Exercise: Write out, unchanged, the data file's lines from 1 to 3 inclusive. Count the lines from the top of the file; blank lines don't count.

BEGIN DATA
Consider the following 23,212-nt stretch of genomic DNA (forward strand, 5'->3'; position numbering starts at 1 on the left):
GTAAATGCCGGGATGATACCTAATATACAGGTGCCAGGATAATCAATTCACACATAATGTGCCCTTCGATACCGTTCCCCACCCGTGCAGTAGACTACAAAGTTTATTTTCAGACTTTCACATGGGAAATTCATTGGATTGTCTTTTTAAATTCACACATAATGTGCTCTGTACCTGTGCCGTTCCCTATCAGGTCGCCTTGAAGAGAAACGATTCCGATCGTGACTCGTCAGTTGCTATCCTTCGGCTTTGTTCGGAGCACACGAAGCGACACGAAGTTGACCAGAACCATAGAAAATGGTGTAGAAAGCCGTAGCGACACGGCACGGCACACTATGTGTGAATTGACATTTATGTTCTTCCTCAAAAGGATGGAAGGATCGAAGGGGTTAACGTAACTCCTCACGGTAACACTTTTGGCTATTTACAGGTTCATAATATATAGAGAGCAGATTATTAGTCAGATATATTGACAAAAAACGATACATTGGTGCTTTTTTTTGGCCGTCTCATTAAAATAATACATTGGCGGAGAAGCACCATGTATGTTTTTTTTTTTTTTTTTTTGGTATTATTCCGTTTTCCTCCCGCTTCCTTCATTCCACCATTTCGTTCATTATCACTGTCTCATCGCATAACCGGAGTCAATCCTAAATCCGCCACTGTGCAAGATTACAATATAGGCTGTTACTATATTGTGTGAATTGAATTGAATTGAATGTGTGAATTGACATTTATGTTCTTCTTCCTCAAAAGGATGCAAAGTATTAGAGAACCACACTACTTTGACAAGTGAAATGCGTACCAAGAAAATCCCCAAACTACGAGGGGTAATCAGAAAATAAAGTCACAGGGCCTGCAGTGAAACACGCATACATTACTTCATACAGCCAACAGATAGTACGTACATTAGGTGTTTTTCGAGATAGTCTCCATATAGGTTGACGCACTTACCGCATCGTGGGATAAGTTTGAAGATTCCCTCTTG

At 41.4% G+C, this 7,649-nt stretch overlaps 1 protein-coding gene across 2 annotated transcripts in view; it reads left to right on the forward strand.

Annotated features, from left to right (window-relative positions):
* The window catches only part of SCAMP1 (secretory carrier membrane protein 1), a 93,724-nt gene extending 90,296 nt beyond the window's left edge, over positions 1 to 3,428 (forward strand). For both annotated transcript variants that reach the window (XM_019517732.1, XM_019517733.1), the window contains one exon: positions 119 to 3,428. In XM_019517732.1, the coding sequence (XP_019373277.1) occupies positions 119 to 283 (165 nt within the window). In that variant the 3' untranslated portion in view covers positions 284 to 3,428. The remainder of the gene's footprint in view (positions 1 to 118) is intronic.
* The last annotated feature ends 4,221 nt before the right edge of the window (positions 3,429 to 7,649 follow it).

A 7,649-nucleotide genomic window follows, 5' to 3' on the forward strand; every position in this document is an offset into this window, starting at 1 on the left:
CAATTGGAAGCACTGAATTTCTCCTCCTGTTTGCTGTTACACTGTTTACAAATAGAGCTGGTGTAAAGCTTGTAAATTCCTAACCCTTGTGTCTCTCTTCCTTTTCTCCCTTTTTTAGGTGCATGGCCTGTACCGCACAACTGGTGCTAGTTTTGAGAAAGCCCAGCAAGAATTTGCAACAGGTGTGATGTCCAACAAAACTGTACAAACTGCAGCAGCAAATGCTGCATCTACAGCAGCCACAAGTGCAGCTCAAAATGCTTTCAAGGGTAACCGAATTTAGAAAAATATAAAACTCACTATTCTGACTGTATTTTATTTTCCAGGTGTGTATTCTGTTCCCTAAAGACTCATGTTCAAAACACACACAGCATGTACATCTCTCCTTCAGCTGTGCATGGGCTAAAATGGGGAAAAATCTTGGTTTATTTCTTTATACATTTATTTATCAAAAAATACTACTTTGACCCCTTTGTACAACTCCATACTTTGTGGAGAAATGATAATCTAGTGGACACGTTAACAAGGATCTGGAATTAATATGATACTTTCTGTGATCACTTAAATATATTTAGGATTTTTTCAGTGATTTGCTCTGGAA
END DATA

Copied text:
Consider the following 23,212-nt stretch of genomic DNA (forward strand, 5'->3'; position numbering starts at 1 on the left):
GTAAATGCCGGGATGATACCTAATATACAGGTGCCAGGATAATCAATTCACACATAATGTGCCCTTCGATACCGTTCCCCACCCGTGCAGTAGACTACAAAGTTTATTTTCAGACTTTCACATGGGAAATTCATTGGATTGTCTTTTTAAATTCACACATAATGTGCTCTGTACCTGTGCCGTTCCCTATCAGGTCGCCTTGAAGAGAAACGATTCCGATCGTGACTCGTCAGTTGCTATCCTTCGGCTTTGTTCGGAGCACACGAAGCGACACGAAGTTGACCAGAACCATAGAAAATGGTGTAGAAAGCCGTAGCGACACGGCACGGCACACTATGTGTGAATTGACATTTATGTTCTTCCTCAAAAGGATGGAAGGATCGAAGGGGTTAACGTAACTCCTCACGGTAACACTTTTGGCTATTTACAGGTTCATAATATATAGAGAGCAGATTATTAGTCAGATATATTGACAAAAAACGATACATTGGTGCTTTTTTTTGGCCGTCTCATTAAAATAATACATTGGCGGAGAAGCACCATGTATGTTTTTTTTTTTTTTTTTTTGGTATTATTCCGTTTTCCTCCCGCTTCCTTCATTCCACCATTTCGTTCATTATCACTGTCTCATCGCATAACCGGAGTCAATCCTAAATCCGCCACTGTGCAAGATTACAATATAGGCTGTTACTATATTGTGTGAATTGAATTGAATTGAATGTGTGAATTGACATTTATGTTCTTCTTCCTCAAAAGGATGCAAAGTATTAGAGAACCACACTACTTTGACAAGTGAAATGCGTACCAAGAAAATCCCCAAACTACGAGGGGTAATCAGAAAATAAAGTCACAGGGCCTGCAGTGAAACACGCATACATTACTTCATACAGCCAACAGATAGTACGTACATTAGGTGTTTTTCGAGATAGTCTCCATATAGGTTGACGCACTTACCGCATCGTGGGATAAGTTTGAAGATTCCCTCTTG

At 41.4% G+C, this 7,649-nt stretch overlaps 1 protein-coding gene across 2 annotated transcripts in view; it reads left to right on the forward strand.